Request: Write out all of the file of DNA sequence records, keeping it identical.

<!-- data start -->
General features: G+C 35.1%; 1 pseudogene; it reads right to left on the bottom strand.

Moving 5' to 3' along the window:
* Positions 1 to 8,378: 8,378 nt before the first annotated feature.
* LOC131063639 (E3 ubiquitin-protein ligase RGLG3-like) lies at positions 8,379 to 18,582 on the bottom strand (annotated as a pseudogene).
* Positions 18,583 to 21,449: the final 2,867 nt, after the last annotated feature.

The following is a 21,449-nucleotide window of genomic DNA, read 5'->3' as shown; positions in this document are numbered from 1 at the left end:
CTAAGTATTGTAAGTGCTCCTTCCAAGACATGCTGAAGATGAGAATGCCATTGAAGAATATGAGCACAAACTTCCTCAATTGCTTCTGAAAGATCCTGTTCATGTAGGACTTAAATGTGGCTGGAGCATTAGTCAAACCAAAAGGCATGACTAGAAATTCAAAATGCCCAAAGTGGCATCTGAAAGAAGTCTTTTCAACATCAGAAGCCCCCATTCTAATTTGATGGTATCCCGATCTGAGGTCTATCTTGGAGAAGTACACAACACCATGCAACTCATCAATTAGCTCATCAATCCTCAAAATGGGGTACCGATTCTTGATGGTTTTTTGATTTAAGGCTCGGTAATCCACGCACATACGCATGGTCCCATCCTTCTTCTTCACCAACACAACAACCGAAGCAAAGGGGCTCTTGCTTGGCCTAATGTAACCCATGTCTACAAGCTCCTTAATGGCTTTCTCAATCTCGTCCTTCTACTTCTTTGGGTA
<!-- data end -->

General features: G+C 35.1%; 1 pseudogene; it reads right to left on the bottom strand.

Moving 5' to 3' along the window:
* Positions 1 to 8,378: 8,378 nt before the first annotated feature.
* LOC131063639 (E3 ubiquitin-protein ligase RGLG3-like) lies at positions 8,379 to 18,582 on the bottom strand (annotated as a pseudogene).
* Positions 18,583 to 21,449: the final 2,867 nt, after the last annotated feature.

The following is a 21,449-nucleotide window of genomic DNA, read 5'->3' as shown; positions in this document are numbered from 1 at the left end:
CTAAGTATTGTAAGTGCTCCTTCCAAGACATGCTGAAGATGAGAATGCCATTGAAGAATATGAGCACAAACTTCCTCAATTGCTTCTGAAAGATCCTGTTCATGTAGGACTTAAATGTGGCTGGAGCATTAGTCAAACCAAAAGGCATGACTAGAAATTCAAAATGCCCAAAGTGGCATCTGAAAGAAGTCTTTTCAACATCAGAAGCCCCCATTCTAATTTGATGGTATCCCGATCTGAGGTCTATCTTGGAGAAGTACACAACACCATGCAACTCATCAATTAGCTCATCAATCCTCAAAATGGGGTACCGATTCTTGATGGTTTTTTGATTTAAGGCTCGGTAATCCACGCACATACGCATGGTCCCATCCTTCTTCTTCACCAACACAACAACCGAAGCAAAGGGGCTCTTGCTTGGCCTAATGTAACCCATGTCTACAAGCTCCTTAATGGCTTTCTCAATCTCGTCCTTCTACTTCTTTGGGTA